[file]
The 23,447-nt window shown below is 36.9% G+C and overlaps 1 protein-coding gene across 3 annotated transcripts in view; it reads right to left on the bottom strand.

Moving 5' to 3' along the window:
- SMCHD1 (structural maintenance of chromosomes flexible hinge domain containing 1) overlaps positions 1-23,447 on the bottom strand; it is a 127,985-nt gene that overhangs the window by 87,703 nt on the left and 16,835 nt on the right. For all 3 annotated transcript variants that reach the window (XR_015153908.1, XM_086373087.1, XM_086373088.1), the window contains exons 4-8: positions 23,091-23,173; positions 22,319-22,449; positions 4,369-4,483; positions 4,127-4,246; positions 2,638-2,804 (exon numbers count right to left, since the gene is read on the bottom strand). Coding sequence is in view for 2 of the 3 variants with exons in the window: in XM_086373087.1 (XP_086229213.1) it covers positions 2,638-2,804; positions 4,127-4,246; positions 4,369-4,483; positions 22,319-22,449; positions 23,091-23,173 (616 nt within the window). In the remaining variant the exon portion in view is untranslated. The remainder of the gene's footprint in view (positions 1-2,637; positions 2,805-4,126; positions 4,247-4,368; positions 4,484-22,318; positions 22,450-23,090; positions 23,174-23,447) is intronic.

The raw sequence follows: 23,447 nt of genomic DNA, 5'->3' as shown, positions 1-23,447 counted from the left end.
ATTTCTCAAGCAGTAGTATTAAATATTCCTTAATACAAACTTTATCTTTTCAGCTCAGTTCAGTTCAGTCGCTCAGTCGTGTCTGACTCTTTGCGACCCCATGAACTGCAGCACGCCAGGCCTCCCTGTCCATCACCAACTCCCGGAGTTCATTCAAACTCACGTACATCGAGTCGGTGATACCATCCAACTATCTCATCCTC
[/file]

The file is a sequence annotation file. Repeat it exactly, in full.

The 23,447-nt window shown below is 36.9% G+C and overlaps 1 protein-coding gene across 3 annotated transcripts in view; it reads right to left on the bottom strand.

Moving 5' to 3' along the window:
- SMCHD1 (structural maintenance of chromosomes flexible hinge domain containing 1) overlaps positions 1-23,447 on the bottom strand; it is a 127,985-nt gene that overhangs the window by 87,703 nt on the left and 16,835 nt on the right. For all 3 annotated transcript variants that reach the window (XR_015153908.1, XM_086373087.1, XM_086373088.1), the window contains exons 4-8: positions 23,091-23,173; positions 22,319-22,449; positions 4,369-4,483; positions 4,127-4,246; positions 2,638-2,804 (exon numbers count right to left, since the gene is read on the bottom strand). Coding sequence is in view for 2 of the 3 variants with exons in the window: in XM_086373087.1 (XP_086229213.1) it covers positions 2,638-2,804; positions 4,127-4,246; positions 4,369-4,483; positions 22,319-22,449; positions 23,091-23,173 (616 nt within the window). In the remaining variant the exon portion in view is untranslated. The remainder of the gene's footprint in view (positions 1-2,637; positions 2,805-4,126; positions 4,247-4,368; positions 4,484-22,318; positions 22,450-23,090; positions 23,174-23,447) is intronic.

The raw sequence follows: 23,447 nt of genomic DNA, 5'->3' as shown, positions 1-23,447 counted from the left end.
ATTTCTCAAGCAGTAGTATTAAATATTCCTTAATACAAACTTTATCTTTTCAGCTCAGTTCAGTTCAGTCGCTCAGTCGTGTCTGACTCTTTGCGACCCCATGAACTGCAGCACGCCAGGCCTCCCTGTCCATCACCAACTCCCGGAGTTCATTCAAACTCACGTACATCGAGTCGGTGATACCATCCAACTATCTCATCCTC